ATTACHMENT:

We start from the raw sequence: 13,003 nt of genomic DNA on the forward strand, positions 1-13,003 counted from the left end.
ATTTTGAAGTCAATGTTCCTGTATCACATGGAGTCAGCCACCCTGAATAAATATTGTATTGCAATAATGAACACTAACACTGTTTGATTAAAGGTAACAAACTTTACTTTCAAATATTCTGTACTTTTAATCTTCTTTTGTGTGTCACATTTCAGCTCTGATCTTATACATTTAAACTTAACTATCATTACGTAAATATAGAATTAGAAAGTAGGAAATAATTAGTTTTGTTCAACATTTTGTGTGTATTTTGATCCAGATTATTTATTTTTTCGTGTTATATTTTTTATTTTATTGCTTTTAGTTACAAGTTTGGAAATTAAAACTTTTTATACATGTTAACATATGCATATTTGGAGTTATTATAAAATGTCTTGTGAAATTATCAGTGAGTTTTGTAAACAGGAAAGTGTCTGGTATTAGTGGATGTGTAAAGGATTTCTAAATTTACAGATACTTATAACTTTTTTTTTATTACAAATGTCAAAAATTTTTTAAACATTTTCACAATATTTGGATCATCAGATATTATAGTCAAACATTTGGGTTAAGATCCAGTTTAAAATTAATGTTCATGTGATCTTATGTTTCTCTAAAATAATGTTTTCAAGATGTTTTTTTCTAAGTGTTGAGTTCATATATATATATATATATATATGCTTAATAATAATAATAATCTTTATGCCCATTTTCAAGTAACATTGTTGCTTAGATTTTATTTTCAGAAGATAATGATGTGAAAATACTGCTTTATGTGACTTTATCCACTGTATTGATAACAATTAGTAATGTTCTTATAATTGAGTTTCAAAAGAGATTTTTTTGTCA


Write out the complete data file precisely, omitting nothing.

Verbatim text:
We start from the raw sequence: 13,003 nt of genomic DNA on the forward strand, positions 1-13,003 counted from the left end.
ATTTTGAAGTCAATGTTCCTGTATCACATGGAGTCAGCCACCCTGAATAAATATTGTATTGCAATAATGAACACTAACACTGTTTGATTAAAGGTAACAAACTTTACTTTCAAATATTCTGTACTTTTAATCTTCTTTTGTGTGTCACATTTCAGCTCTGATCTTATACATTTAAACTTAACTATCATTACGTAAATATAGAATTAGAAAGTAGGAAATAATTAGTTTTGTTCAACATTTTGTGTGTATTTTGATCCAGATTATTTATTTTTTCGTGTTATATTTTTTATTTTATTGCTTTTAGTTACAAGTTTGGAAATTAAAACTTTTTATACATGTTAACATATGCATATTTGGAGTTATTATAAAATGTCTTGTGAAATTATCAGTGAGTTTTGTAAACAGGAAAGTGTCTGGTATTAGTGGATGTGTAAAGGATTTCTAAATTTACAGATACTTATAACTTTTTTTTTATTACAAATGTCAAAAATTTTTTAAACATTTTCACAATATTTGGATCATCAGATATTATAGTCAAACATTTGGGTTAAGATCCAGTTTAAAATTAATGTTCATGTGATCTTATGTTTCTCTAAAATAATGTTTTCAAGATGTTTTTTTCTAAGTGTTGAGTTCATATATATATATATATATATATGCTTAATAATAATAATAATCTTTATGCCCATTTTCAAGTAACATTGTTGCTTAGATTTTATTTTCAGAAGATAATGATGTGAAAATACTGCTTTATGTGACTTTATCCACTGTATTGATAACAATTAGTAATGTTCTTATAATTGAGTTTCAAAAGAGATTTTTTTGTCA